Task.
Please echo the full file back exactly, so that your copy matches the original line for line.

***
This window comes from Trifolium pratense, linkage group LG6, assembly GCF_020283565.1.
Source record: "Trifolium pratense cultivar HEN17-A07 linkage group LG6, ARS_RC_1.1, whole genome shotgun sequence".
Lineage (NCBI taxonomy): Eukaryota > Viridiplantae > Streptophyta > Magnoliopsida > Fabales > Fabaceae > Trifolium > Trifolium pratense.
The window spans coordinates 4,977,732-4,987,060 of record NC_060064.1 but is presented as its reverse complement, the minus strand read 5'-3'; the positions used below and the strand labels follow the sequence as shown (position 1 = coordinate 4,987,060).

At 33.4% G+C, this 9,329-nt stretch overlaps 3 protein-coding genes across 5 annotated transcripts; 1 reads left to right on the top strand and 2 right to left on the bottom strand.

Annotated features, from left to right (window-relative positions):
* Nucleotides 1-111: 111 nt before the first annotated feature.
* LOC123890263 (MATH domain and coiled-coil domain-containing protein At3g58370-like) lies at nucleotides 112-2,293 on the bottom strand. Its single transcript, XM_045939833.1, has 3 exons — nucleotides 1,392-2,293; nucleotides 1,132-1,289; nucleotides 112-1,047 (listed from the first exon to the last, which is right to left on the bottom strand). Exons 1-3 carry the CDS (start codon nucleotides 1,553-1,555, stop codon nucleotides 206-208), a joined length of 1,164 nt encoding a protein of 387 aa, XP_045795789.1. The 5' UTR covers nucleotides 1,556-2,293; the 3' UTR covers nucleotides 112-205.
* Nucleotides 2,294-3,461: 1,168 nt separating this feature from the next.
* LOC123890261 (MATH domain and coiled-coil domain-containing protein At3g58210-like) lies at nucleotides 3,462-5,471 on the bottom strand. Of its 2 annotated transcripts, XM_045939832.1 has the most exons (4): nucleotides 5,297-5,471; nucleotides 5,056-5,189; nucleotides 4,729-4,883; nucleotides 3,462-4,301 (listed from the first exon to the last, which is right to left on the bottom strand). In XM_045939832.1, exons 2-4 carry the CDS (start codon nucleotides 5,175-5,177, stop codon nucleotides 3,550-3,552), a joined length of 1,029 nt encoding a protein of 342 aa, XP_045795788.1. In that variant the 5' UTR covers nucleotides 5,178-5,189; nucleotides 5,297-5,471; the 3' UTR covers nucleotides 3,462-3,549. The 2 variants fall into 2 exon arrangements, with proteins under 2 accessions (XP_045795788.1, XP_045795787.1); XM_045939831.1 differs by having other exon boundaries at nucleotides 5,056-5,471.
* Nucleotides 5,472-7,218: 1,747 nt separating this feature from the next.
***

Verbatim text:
This window comes from Trifolium pratense, linkage group LG6, assembly GCF_020283565.1.
Source record: "Trifolium pratense cultivar HEN17-A07 linkage group LG6, ARS_RC_1.1, whole genome shotgun sequence".
Lineage (NCBI taxonomy): Eukaryota > Viridiplantae > Streptophyta > Magnoliopsida > Fabales > Fabaceae > Trifolium > Trifolium pratense.
The window spans coordinates 4,977,732-4,987,060 of record NC_060064.1 but is presented as its reverse complement, the minus strand read 5'-3'; the positions used below and the strand labels follow the sequence as shown (position 1 = coordinate 4,987,060).

At 33.4% G+C, this 9,329-nt stretch overlaps 3 protein-coding genes across 5 annotated transcripts; 1 reads left to right on the top strand and 2 right to left on the bottom strand.

Annotated features, from left to right (window-relative positions):
* Nucleotides 1-111: 111 nt before the first annotated feature.
* LOC123890263 (MATH domain and coiled-coil domain-containing protein At3g58370-like) lies at nucleotides 112-2,293 on the bottom strand. Its single transcript, XM_045939833.1, has 3 exons — nucleotides 1,392-2,293; nucleotides 1,132-1,289; nucleotides 112-1,047 (listed from the first exon to the last, which is right to left on the bottom strand). Exons 1-3 carry the CDS (start codon nucleotides 1,553-1,555, stop codon nucleotides 206-208), a joined length of 1,164 nt encoding a protein of 387 aa, XP_045795789.1. The 5' UTR covers nucleotides 1,556-2,293; the 3' UTR covers nucleotides 112-205.
* Nucleotides 2,294-3,461: 1,168 nt separating this feature from the next.
* LOC123890261 (MATH domain and coiled-coil domain-containing protein At3g58210-like) lies at nucleotides 3,462-5,471 on the bottom strand. Of its 2 annotated transcripts, XM_045939832.1 has the most exons (4): nucleotides 5,297-5,471; nucleotides 5,056-5,189; nucleotides 4,729-4,883; nucleotides 3,462-4,301 (listed from the first exon to the last, which is right to left on the bottom strand). In XM_045939832.1, exons 2-4 carry the CDS (start codon nucleotides 5,175-5,177, stop codon nucleotides 3,550-3,552), a joined length of 1,029 nt encoding a protein of 342 aa, XP_045795788.1. In that variant the 5' UTR covers nucleotides 5,178-5,189; nucleotides 5,297-5,471; the 3' UTR covers nucleotides 3,462-3,549. The 2 variants fall into 2 exon arrangements, with proteins under 2 accessions (XP_045795788.1, XP_045795787.1); XM_045939831.1 differs by having other exon boundaries at nucleotides 5,056-5,471.
* Nucleotides 5,472-7,218: 1,747 nt separating this feature from the next.